A photograph of a ceramic sculpture of half of a sliced grapefruit and three sliced cucumbers arranges on a cutting board
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More Than an Object: The Contemporary Still Life
BCA Center, First Floor Gallery

 

More Than an Object: The Contemporary Still Life presents the creative possibilities of this often overlooked artistic genre. Exploring the vitality and inventiveness of the still life tradition, the exhibit presents a multiplicity of innovative approaches and media including painting, photography, animation, and sculpture.

As a genre, the still life been practiced by artists for centuries. From ancient Greeks to 17th century Dutch painters, from 19th century modernists to today’s contemporary artists, still life endures as a significant mode of artistic expression – one that embodies both tradition and innovation.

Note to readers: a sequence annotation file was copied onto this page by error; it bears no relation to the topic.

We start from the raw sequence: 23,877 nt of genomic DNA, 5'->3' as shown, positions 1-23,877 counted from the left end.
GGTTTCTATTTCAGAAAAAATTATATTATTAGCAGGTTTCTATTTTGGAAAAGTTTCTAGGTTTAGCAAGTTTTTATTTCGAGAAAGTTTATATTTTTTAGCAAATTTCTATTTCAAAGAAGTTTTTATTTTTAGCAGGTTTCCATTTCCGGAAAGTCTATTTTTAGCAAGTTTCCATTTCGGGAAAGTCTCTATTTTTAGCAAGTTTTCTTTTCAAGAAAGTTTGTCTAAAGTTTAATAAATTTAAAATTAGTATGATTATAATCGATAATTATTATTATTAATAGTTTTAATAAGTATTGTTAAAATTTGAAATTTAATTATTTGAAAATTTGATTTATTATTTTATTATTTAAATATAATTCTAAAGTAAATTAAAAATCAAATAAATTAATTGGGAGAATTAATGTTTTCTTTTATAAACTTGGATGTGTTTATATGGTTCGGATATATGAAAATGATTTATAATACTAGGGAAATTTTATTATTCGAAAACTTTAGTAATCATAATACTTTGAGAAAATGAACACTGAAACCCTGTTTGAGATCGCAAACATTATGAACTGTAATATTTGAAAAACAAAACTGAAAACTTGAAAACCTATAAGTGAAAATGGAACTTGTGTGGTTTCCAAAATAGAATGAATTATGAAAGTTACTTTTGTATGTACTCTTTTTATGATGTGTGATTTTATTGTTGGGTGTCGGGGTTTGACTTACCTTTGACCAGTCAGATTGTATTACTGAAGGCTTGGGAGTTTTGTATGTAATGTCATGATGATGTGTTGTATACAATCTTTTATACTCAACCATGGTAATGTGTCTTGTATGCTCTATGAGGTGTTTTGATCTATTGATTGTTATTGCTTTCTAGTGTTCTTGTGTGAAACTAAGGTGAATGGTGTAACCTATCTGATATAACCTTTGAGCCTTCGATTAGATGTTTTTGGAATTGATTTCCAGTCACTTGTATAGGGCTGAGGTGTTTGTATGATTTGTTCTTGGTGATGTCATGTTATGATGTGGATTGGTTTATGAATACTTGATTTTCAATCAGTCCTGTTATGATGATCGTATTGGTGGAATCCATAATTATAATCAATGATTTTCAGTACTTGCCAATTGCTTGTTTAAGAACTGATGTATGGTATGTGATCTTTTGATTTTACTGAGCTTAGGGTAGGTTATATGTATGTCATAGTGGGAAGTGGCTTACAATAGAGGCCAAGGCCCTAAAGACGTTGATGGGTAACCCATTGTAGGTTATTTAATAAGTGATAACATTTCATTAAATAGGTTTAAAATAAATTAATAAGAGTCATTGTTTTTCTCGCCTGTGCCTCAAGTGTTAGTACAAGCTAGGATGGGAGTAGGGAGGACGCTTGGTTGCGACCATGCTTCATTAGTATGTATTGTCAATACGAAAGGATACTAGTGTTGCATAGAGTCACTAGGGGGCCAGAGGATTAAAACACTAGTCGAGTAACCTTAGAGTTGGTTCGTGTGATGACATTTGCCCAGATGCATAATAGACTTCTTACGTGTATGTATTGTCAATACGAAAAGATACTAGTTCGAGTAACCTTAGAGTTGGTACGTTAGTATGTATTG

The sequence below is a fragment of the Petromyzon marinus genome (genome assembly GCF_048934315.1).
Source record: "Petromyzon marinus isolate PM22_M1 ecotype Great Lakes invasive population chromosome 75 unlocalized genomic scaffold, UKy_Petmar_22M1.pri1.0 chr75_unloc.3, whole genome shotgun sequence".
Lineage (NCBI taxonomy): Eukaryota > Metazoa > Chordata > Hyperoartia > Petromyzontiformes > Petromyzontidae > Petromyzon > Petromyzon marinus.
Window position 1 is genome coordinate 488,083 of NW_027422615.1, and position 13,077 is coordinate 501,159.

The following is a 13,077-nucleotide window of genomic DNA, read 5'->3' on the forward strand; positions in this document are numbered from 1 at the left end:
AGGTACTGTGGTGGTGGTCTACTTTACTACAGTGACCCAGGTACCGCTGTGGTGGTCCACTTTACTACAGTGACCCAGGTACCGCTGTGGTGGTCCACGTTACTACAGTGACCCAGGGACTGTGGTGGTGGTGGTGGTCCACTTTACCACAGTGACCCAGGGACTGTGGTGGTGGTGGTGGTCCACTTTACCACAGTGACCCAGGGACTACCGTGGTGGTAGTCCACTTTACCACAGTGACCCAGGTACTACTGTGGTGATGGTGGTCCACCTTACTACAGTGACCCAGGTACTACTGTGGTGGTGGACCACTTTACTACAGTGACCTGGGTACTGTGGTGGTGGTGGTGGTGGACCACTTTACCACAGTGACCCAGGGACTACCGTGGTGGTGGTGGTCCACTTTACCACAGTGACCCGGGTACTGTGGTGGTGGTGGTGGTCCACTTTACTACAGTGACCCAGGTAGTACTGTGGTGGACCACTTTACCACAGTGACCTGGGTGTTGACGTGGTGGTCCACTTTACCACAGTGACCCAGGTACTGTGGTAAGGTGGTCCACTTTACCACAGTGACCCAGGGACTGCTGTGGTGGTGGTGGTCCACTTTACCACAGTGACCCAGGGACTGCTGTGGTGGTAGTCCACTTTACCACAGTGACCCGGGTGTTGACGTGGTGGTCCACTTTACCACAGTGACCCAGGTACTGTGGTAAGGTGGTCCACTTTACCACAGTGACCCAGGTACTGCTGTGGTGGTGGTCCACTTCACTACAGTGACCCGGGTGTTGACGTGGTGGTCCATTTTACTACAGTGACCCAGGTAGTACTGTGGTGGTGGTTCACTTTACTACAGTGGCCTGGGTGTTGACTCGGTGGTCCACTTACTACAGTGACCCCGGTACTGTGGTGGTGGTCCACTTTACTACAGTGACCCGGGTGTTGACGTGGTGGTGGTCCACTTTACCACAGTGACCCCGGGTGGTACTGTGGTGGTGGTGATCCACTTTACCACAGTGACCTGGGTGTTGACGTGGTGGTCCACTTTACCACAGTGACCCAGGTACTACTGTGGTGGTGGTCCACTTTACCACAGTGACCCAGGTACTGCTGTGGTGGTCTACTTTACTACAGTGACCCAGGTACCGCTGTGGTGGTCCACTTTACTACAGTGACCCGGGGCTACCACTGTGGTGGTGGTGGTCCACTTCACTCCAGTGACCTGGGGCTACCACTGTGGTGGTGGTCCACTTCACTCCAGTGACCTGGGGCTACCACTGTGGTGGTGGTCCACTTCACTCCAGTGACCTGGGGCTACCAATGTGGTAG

Often relegated to the art of imitation, still lives are being continuously reimagined by contemporary artists who also use the genre to explore the personal, metaphoric, social, and unconventional. More than an Object features nine contemporary artists who exemplify how the still life genre remains a popular and essential expression of our daily lives.   Participating artists: Susan Abbott, Christina Erives, Oona Gardner, Ori Gersht, Libby Paloma, Mike Pelletier, William Ransom, Zachary P. Stephens, Christopher T. Terry.

 

Cynthia Erives, Con Todo (cutting board series), 2020, clay sculpture (detail)


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The 2022 Exhibition Year Presented By Mascoma Bank, Community First Since 1899, Certified B Corp, With a circular logo of repeating teardrop shapes

 

 

 

 

 

More Than An Object is sponsored in part by The Maslow Family Foundation and Leunig's Bistro & Café.  Hospitality sponsors, Lake Champlain ChocolatesFarrell Distributing, and Prophecy Wines.

Burlington City Arts is supported in part by the New England Foundation for the Arts through the New England Arts Resilience Fund, part of the United States Regional Arts Resilience Fund, an initiative of the U.S. Regional Arts Organizations and The Andrew W. Mellon Foundation, with major funding from the federal CARES Act and the American Rescue Plan Act from the National Endowment for the Arts, and by The Vermont Arts Council & the National Endowment for the Arts.

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